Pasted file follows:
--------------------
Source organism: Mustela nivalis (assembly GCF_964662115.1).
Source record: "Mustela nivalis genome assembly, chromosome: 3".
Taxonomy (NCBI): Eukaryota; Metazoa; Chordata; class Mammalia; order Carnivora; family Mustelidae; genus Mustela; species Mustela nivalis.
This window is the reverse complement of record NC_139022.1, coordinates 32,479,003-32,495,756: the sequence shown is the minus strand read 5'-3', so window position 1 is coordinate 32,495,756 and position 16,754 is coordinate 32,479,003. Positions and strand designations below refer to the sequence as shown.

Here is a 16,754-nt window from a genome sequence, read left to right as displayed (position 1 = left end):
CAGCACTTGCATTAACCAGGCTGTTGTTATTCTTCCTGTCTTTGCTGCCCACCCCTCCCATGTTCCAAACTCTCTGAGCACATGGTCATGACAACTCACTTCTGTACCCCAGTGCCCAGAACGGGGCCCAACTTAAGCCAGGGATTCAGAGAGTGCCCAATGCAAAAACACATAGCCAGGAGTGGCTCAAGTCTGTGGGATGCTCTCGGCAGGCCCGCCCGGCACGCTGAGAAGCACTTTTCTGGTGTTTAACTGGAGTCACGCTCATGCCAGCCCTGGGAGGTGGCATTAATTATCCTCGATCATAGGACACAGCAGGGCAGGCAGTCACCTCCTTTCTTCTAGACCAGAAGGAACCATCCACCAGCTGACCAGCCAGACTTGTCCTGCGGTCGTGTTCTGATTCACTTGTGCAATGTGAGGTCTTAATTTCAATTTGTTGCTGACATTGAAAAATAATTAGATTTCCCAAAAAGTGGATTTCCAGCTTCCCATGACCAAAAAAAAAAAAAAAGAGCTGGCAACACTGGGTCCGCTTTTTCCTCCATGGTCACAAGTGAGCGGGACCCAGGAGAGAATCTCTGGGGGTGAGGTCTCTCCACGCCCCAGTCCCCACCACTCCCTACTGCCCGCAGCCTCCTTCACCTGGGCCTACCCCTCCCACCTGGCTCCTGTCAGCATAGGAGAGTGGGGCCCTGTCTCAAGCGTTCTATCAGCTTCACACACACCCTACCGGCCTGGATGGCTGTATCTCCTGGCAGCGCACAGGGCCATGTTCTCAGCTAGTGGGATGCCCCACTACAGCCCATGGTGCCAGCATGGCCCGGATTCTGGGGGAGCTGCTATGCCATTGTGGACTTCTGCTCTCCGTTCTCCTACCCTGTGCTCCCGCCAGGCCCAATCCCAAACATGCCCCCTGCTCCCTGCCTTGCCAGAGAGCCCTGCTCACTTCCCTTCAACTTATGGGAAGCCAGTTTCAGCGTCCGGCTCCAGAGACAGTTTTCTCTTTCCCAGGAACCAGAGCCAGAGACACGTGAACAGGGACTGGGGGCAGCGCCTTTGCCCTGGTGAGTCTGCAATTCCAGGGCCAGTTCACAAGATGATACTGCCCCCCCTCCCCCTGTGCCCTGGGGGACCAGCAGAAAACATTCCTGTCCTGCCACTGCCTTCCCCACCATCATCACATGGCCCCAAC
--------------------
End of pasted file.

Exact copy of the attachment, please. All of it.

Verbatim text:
Source organism: Mustela nivalis (assembly GCF_964662115.1).
Source record: "Mustela nivalis genome assembly, chromosome: 3".
Taxonomy (NCBI): Eukaryota; Metazoa; Chordata; class Mammalia; order Carnivora; family Mustelidae; genus Mustela; species Mustela nivalis.
This window is the reverse complement of record NC_139022.1, coordinates 32,479,003-32,495,756: the sequence shown is the minus strand read 5'-3', so window position 1 is coordinate 32,495,756 and position 16,754 is coordinate 32,479,003. Positions and strand designations below refer to the sequence as shown.

Here is a 16,754-nt window from a genome sequence, read left to right as displayed (position 1 = left end):
CAGCACTTGCATTAACCAGGCTGTTGTTATTCTTCCTGTCTTTGCTGCCCACCCCTCCCATGTTCCAAACTCTCTGAGCACATGGTCATGACAACTCACTTCTGTACCCCAGTGCCCAGAACGGGGCCCAACTTAAGCCAGGGATTCAGAGAGTGCCCAATGCAAAAACACATAGCCAGGAGTGGCTCAAGTCTGTGGGATGCTCTCGGCAGGCCCGCCCGGCACGCTGAGAAGCACTTTTCTGGTGTTTAACTGGAGTCACGCTCATGCCAGCCCTGGGAGGTGGCATTAATTATCCTCGATCATAGGACACAGCAGGGCAGGCAGTCACCTCCTTTCTTCTAGACCAGAAGGAACCATCCACCAGCTGACCAGCCAGACTTGTCCTGCGGTCGTGTTCTGATTCACTTGTGCAATGTGAGGTCTTAATTTCAATTTGTTGCTGACATTGAAAAATAATTAGATTTCCCAAAAAGTGGATTTCCAGCTTCCCATGACCAAAAAAAAAAAAAAAGAGCTGGCAACACTGGGTCCGCTTTTTCCTCCATGGTCACAAGTGAGCGGGACCCAGGAGAGAATCTCTGGGGGTGAGGTCTCTCCACGCCCCAGTCCCCACCACTCCCTACTGCCCGCAGCCTCCTTCACCTGGGCCTACCCCTCCCACCTGGCTCCTGTCAGCATAGGAGAGTGGGGCCCTGTCTCAAGCGTTCTATCAGCTTCACACACACCCTACCGGCCTGGATGGCTGTATCTCCTGGCAGCGCACAGGGCCATGTTCTCAGCTAGTGGGATGCCCCACTACAGCCCATGGTGCCAGCATGGCCCGGATTCTGGGGGAGCTGCTATGCCATTGTGGACTTCTGCTCTCCGTTCTCCTACCCTGTGCTCCCGCCAGGCCCAATCCCAAACATGCCCCCTGCTCCCTGCCTTGCCAGAGAGCCCTGCTCACTTCCCTTCAACTTATGGGAAGCCAGTTTCAGCGTCCGGCTCCAGAGACAGTTTTCTCTTTCCCAGGAACCAGAGCCAGAGACACGTGAACAGGGACTGGGGGCAGCGCCTTTGCCCTGGTGAGTCTGCAATTCCAGGGCCAGTTCACAAGATGATACTGCCCCCCCTCCCCCTGTGCCCTGGGGGACCAGCAGAAAACATTCCTGTCCTGCCACTGCCTTCCCCACCATCATCACATGGCCCCAAC